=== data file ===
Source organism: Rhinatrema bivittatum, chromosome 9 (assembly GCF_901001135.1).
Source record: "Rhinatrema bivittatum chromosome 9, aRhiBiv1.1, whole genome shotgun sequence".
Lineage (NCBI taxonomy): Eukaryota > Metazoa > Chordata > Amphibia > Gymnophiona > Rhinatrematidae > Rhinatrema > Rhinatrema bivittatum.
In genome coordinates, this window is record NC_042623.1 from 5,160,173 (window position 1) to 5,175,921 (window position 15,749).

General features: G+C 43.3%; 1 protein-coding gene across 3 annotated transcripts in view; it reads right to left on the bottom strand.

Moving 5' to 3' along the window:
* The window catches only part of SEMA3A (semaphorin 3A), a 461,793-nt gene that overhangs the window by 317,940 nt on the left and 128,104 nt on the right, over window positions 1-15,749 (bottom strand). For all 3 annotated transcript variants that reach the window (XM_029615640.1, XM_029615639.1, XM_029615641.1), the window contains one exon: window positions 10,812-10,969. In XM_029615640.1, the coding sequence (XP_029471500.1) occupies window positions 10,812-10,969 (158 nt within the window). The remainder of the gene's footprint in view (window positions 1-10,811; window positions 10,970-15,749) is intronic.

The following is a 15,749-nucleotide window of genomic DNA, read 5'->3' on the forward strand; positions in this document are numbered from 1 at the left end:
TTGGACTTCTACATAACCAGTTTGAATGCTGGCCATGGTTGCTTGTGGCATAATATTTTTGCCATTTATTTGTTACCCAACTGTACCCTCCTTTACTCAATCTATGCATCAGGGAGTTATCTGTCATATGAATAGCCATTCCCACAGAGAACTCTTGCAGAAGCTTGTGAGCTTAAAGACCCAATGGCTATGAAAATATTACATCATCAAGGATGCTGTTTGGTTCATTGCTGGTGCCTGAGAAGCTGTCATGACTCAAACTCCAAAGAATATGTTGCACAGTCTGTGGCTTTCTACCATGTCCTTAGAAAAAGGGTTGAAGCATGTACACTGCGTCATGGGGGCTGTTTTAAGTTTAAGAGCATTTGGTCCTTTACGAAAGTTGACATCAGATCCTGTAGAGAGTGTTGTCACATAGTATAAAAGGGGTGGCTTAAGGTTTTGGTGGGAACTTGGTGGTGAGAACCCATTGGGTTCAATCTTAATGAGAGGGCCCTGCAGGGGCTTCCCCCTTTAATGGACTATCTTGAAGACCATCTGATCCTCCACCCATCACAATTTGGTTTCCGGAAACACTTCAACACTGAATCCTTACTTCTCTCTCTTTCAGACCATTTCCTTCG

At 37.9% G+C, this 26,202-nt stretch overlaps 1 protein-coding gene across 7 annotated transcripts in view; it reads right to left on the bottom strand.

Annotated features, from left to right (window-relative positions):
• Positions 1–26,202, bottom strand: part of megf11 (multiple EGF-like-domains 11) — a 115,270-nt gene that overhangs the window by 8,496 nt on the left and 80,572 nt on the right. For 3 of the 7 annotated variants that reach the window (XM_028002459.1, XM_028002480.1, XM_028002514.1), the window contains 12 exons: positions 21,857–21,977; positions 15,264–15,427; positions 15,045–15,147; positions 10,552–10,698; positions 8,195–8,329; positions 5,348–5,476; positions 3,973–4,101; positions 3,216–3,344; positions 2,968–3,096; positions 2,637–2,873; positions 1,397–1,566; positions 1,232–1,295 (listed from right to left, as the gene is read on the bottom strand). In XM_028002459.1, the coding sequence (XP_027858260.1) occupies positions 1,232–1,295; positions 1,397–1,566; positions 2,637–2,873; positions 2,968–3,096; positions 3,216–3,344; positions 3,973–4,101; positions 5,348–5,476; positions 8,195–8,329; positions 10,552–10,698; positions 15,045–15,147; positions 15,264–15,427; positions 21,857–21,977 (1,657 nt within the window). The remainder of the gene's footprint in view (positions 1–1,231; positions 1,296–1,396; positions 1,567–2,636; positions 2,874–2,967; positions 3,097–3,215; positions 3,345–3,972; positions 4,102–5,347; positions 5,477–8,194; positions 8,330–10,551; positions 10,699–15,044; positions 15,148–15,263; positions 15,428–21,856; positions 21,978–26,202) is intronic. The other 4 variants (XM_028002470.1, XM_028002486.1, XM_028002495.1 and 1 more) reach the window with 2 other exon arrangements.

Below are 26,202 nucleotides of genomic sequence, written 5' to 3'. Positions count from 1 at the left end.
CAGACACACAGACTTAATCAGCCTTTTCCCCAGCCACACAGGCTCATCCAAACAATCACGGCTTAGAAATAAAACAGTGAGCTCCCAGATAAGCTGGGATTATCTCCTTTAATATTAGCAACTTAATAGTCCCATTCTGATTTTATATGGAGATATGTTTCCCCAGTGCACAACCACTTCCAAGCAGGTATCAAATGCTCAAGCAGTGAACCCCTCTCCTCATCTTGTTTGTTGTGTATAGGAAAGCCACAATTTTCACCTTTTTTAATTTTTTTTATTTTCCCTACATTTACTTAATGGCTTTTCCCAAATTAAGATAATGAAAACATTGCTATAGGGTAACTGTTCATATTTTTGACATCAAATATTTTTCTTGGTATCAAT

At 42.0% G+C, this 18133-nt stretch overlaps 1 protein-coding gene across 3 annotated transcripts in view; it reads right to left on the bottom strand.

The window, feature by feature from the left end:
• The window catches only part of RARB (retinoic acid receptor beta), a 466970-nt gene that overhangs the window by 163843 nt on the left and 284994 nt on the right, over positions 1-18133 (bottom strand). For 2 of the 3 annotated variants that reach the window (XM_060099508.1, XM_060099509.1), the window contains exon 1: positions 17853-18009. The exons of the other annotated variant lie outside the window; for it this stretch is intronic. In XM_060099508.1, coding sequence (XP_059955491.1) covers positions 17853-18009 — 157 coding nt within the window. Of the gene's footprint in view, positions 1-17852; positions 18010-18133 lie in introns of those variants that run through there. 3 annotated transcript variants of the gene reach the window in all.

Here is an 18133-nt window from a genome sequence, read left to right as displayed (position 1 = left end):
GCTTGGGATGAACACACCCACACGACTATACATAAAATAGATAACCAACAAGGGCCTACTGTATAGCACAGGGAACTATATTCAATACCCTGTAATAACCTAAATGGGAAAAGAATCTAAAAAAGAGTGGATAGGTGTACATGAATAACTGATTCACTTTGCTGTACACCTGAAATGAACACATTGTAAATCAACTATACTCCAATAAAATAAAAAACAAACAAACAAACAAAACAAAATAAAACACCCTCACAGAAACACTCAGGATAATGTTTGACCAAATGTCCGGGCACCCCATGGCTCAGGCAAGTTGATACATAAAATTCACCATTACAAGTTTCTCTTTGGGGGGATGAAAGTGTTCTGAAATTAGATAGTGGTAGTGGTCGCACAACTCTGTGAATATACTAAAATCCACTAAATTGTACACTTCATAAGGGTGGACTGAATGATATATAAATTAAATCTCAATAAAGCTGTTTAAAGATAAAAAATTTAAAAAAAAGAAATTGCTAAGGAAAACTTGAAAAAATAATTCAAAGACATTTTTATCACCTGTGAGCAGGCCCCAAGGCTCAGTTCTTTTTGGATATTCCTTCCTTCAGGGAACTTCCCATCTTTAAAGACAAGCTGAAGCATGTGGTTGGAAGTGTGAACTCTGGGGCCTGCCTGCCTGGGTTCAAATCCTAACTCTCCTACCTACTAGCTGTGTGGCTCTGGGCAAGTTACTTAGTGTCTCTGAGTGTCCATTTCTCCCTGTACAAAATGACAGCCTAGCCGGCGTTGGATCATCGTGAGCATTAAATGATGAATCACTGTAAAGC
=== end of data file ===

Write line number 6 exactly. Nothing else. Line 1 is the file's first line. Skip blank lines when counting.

Moving 5' to 3' along the window: